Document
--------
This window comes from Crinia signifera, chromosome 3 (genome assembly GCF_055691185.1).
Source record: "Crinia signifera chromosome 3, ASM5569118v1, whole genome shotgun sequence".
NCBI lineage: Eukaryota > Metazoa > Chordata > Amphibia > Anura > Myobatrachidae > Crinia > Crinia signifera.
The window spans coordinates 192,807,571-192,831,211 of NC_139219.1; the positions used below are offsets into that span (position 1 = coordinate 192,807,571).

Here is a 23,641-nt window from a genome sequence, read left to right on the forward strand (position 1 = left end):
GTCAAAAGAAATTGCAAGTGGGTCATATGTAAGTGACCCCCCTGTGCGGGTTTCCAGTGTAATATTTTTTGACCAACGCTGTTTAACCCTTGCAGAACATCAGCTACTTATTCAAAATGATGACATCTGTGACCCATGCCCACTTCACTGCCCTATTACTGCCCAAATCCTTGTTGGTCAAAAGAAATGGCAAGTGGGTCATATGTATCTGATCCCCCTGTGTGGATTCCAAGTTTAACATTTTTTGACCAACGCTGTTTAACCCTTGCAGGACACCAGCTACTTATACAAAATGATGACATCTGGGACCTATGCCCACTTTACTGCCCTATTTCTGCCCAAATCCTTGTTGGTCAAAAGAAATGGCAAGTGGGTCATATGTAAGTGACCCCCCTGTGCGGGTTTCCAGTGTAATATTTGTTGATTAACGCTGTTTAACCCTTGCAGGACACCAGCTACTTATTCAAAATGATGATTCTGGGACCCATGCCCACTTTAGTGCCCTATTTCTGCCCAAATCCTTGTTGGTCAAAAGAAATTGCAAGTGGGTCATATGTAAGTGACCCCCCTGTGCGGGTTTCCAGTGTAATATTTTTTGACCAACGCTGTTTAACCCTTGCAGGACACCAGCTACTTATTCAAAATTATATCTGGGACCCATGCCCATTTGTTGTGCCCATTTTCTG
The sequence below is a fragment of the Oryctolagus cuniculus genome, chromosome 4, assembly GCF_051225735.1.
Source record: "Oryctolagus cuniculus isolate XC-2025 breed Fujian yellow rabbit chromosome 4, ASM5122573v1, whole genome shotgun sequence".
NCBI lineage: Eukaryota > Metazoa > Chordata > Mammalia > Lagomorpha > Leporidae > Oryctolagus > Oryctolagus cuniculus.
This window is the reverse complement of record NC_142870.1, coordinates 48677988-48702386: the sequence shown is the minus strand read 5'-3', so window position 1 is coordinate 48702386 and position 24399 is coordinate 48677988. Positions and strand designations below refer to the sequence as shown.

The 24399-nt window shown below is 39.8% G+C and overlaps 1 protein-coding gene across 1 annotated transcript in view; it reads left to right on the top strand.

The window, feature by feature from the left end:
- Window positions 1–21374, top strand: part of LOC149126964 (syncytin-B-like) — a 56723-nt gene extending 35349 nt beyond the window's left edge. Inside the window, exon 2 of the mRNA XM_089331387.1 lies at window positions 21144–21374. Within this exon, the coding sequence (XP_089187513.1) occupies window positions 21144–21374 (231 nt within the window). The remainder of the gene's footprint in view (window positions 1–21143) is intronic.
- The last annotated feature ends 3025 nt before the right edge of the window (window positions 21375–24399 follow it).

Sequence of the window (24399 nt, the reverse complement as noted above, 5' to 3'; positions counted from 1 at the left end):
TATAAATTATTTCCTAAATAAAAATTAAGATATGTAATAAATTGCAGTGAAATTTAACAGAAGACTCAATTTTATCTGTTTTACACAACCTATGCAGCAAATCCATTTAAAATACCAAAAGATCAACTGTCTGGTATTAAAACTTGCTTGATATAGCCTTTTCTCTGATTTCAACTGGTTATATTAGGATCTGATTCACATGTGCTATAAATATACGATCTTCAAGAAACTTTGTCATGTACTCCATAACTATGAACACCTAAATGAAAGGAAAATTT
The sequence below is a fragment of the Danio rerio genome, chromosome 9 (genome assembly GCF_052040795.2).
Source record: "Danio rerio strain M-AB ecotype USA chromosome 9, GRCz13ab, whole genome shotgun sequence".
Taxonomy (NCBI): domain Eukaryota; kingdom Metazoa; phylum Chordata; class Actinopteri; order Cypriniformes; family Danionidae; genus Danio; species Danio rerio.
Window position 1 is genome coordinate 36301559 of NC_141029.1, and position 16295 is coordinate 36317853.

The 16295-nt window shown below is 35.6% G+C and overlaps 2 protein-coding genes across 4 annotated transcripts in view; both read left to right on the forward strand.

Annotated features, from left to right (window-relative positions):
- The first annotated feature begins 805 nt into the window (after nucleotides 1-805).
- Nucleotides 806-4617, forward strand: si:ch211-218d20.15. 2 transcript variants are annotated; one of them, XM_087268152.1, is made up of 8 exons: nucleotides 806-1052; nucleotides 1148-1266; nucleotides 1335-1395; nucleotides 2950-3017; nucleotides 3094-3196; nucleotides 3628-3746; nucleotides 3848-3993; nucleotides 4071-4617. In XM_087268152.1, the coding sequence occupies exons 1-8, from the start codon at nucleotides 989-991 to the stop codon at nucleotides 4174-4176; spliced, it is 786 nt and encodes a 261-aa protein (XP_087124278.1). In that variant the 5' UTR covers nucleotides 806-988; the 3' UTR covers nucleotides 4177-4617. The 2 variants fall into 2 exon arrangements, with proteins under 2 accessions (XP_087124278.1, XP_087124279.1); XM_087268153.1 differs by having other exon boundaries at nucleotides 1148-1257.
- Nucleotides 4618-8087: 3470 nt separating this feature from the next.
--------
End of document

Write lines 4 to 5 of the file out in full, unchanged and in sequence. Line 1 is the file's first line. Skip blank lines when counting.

The window spans coordinates 192,807,571-192,831,211 of NC_139219.1; the positions used below are offsets into that span (position 1 = coordinate 192,807,571).

Here is a 23,641-nt window from a genome sequence, read left to right on the forward strand (position 1 = left end):